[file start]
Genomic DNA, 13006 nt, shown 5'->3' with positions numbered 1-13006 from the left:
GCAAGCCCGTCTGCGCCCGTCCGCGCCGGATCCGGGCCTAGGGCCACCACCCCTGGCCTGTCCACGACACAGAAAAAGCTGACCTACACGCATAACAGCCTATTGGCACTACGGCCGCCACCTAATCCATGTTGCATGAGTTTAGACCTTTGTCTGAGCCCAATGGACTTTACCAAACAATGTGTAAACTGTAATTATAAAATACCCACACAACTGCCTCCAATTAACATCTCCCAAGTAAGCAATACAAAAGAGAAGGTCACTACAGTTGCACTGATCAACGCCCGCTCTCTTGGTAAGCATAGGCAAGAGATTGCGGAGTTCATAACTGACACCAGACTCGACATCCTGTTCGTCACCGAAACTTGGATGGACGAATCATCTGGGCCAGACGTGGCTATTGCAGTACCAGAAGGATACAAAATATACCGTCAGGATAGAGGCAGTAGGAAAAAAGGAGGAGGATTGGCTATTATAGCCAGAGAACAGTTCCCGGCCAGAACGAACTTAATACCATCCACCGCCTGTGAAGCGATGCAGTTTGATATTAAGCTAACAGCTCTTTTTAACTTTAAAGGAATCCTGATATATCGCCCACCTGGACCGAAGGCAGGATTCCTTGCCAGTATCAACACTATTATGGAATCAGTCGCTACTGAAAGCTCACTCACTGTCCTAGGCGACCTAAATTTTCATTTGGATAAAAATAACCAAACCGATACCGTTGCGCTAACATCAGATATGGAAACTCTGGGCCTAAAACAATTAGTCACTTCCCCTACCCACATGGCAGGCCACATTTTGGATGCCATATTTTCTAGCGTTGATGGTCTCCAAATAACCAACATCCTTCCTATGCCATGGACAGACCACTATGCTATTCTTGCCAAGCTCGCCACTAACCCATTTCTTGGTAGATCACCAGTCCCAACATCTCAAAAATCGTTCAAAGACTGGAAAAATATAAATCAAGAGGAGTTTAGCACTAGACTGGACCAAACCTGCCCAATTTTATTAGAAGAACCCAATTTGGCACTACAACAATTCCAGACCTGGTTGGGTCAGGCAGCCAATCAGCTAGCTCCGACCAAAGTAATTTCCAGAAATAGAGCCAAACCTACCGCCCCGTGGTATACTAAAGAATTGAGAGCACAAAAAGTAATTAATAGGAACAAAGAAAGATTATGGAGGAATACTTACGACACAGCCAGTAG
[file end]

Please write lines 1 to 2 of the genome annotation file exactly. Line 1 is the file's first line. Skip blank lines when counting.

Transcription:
Genomic DNA, 13006 nt, shown 5'->3' with positions numbered 1-13006 from the left:
GCAAGCCCGTCTGCGCCCGTCCGCGCCGGATCCGGGCCTAGGGCCACCACCCCTGGCCTGTCCACGACACAGAAAAAGCTGACCTACACGCATAACAGCCTATTGGCACTACGGCCGCCACCTAATCCATGTTGCATGAGTTTAGACCTTTGTCTGAGCCCAATGGACTTTACCAAACAATGTGTAAACTGTAATTATAAAATACCCACACAACTGCCTCCAATTAACATCTCCCAAGTAAGCAATACAAAAGAGAAGGTCACTACAGTTGCACTGATCAACGCCCGCTCTCTTGGTAAGCATAGGCAAGAGATTGCGGAGTTCATAACTGACACCAGACTCGACATCCTGTTCGTCACCGAAACTTGGATGGACGAATCATCTGGGCCAGACGTGGCTATTGCAGTACCAGAAGGATACAAAATATACCGTCAGGATAGAGGCAGTAGGAAAAAAGGAGGAGGATTGGCTATTATAGCCAGAGAACAGTTCCCGGCCAGAACGAACTTAATACCATCCACCGCCTGTGAAGCGATGCAGTTTGATATTAAGCTAACAGCTCTTTTTAACTTTAAAGGAATCCTGATATATCGCCCACCTGGACCGAAGGCAGGATTCCTTGCCAGTATCAACACTATTATGGAATCAGTCGCTACTGAAAGCTCACTCACTGTCCTAGGCGACCTAAATTTTCATTTGGATAAAAATAACCAAACCGATACCGTTGCGCTAACATCAGATATGGAAACTCTGGGCCTAAAACAATTAGTCACTTCCCCTACCCACATGGCAGGCCACATTTTGGATGCCATATTTTCTAGCGTTGATGGTCTCCAAATAACCAACATCCTTCCTATGCCATGGACAGACCACTATGCTATTCTTGCCAAGCTCGCCACTAACCCATTTCTTGGTAGATCACCAGTCCCAACATCTCAAAAATCGTTCAAAGACTGGAAAAATATAAATCAAGAGGAGTTTAGCACTAGACTGGACCAAACCTGCCCAATTTTATTAGAAGAACCCAATTTGGCACTACAACAATTCCAGACCTGGTTGGGTCAGGCAGCCAATCAGCTAGCTCCGACCAAAGTAATTTCCAGAAATAGAGCCAAACCTACCGCCCCGTGGTATACTAAAGAATTGAGAGCACAAAAAGTAATTAATAGGAACAAAGAAAGATTATGGAGGAATACTTACGACACAGCCAGTAG